Commercial real estate can be one of the most predictable income investments someone can make primarily because the leases tend to be long and, if the tenants are reliable, quite stable. But trying to build your own real estate empire can be tricky.
That’s why I am a fan of investing in real estate investment trusts (REITs), special corporations that derive the bulk of their revenue from real estate. And, thanks to special tax treatment, these REITs are great dividend stocks.
This REIT is, as its CEO said on an earnings call, under construction. It had a tumultuous 2016; many of its Albertan properties are suffering because oil prices tanked. Things got so bad, it was forced to cut its dividend.
However, the company has been righted, and I believe it presents a unique opportunity to pick up discounted shares. To combat the market not valuing the company appropriately, management has been working on selling non-core assets.
It has $1.5 billion sold or is in various stages of contract. In 2016, it took some of that cash and purchased $80.2 million worth of stock, erasing 4.2 million shares. When a company reduces the number of shares, existing shareholders become bigger owners of the company, opening opportunities to experience more growth.
From a dividend perspective, the company yields 7.57%, which is good for $0.12 in monthly cash flow. You can then use that monthly distribution to buy more shares or diversify into other dividend opportunities.
Unlike Dream Office, Allied Properties isn’t in any pain. That’s because it focused the bulk of its square footage on strong areas: Toronto and Montreal.
For the most part, Allied Properties only has square footage in nine regions of Canada: Toronto with 4.58 million square feet; Montreal with 4.24 million; Calgary with 1.01 million; Kitchener with 538,000; Winnipeg with 342,000; Edmonton with 293,000; Vancouver with 284,000; Quebec City with 223,000; and Ottawa with 221,000 square feet.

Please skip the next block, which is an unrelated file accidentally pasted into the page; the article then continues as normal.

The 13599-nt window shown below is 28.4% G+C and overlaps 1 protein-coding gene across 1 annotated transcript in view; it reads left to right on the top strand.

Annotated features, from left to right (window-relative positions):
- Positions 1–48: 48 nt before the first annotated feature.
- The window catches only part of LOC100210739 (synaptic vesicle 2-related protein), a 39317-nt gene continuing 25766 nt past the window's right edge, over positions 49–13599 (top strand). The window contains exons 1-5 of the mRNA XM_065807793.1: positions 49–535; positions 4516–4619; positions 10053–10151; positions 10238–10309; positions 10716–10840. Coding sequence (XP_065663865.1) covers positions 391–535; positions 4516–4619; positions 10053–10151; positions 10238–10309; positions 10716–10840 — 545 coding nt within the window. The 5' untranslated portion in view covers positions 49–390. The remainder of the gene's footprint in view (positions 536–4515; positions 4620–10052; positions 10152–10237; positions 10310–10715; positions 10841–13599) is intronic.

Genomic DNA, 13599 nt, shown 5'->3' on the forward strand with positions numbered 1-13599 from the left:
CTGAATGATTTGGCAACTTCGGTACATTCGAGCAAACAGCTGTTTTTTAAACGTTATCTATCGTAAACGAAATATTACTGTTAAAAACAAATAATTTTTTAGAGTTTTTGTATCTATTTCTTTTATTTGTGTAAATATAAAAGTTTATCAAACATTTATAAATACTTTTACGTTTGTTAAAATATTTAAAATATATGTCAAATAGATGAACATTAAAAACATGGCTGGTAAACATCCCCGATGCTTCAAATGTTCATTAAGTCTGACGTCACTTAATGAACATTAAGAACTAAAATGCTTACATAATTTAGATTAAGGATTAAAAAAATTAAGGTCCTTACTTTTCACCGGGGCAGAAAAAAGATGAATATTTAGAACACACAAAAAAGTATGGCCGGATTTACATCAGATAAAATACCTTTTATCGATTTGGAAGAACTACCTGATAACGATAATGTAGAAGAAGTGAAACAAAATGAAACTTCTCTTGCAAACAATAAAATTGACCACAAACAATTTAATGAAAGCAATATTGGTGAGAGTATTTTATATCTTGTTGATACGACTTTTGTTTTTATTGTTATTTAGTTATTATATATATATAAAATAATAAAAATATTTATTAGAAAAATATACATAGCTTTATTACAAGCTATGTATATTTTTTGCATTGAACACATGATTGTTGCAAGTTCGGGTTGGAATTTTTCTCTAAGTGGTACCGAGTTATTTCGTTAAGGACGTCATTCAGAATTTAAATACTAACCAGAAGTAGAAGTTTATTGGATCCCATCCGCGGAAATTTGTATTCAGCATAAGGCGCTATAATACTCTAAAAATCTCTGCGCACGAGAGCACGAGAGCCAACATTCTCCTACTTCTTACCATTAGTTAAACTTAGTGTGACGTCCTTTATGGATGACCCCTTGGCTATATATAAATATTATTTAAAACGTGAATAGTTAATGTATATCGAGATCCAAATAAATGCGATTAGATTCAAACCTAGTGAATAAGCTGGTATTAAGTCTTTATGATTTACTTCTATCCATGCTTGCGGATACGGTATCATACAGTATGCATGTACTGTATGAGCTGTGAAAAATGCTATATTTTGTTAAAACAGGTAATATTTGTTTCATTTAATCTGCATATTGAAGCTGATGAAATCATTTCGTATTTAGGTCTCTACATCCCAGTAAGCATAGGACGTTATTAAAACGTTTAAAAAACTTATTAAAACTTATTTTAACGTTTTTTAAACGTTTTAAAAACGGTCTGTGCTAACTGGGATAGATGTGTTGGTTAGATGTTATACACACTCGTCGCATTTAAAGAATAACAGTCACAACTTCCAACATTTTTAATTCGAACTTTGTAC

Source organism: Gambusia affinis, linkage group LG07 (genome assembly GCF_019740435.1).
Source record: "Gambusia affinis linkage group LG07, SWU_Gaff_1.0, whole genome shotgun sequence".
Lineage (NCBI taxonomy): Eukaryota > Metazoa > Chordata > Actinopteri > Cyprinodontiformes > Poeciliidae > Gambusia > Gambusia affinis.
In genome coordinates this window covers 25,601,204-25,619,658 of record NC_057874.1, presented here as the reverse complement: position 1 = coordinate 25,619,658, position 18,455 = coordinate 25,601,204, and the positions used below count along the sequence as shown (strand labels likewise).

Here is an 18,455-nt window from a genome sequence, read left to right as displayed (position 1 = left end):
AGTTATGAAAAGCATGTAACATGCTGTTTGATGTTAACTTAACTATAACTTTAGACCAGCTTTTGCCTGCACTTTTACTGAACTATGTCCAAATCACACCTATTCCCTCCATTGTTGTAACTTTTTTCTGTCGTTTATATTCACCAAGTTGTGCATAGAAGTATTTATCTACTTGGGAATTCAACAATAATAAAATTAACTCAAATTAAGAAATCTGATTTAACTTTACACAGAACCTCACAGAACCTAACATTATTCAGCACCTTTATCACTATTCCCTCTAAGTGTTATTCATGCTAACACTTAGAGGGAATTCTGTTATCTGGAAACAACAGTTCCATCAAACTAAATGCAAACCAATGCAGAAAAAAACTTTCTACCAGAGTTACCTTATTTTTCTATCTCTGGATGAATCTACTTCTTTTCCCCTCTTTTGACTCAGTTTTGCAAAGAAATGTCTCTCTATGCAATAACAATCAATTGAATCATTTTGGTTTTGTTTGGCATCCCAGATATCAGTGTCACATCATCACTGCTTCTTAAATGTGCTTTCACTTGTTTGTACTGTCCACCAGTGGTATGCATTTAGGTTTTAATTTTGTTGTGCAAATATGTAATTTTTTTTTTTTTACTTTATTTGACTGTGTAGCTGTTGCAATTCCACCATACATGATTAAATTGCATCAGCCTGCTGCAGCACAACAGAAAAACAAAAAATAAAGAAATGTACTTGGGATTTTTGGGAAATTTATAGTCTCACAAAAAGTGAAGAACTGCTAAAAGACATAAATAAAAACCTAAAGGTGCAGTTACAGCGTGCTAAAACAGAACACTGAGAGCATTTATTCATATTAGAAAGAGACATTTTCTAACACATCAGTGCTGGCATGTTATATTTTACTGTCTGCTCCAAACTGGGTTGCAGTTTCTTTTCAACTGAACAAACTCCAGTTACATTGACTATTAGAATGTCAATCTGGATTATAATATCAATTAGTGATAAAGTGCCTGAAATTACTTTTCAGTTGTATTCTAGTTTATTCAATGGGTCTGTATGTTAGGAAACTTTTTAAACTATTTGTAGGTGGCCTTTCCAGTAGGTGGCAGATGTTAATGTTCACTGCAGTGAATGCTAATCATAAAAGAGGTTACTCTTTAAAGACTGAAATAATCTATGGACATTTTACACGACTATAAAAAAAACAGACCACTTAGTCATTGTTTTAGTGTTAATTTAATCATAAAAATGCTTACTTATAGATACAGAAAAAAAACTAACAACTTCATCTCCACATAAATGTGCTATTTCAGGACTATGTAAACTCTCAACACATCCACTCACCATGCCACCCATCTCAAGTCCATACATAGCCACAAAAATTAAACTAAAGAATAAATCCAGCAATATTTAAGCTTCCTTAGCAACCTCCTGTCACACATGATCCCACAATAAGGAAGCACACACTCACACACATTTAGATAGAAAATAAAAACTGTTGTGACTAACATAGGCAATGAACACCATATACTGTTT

Because of this strong holding in Montreal and Toronto, it has a network occupancy rate of 92.6%. This means that only 7.4% of its leasable square footage remains empty. This is thanks to the quality of tenant, but also the diversity. It’s top 10 tenants only account for 18% of the total leasable space; this ensures that if one goes bust, it doesn’t have a significant impact on the business.
The yield on Allied Properties is only 3.97%, but you can expect $0.38 per share per quarter. And with the occupancy rate increasing and new properties being added to the portfolio, I expect that management will give it a boost in the coming years.
Both companies are great ways to generate lucrative dividends from the commercial real estate business. Allied is a safer play because its focus is on Toronto and Montreal. However, Dream Office trades at a discount and pays a much higher yield. But frankly, both are great ways to get diversity and income in your portfolio.
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Fool contributor Jacob Donnelly has no position in any stocks mentioned.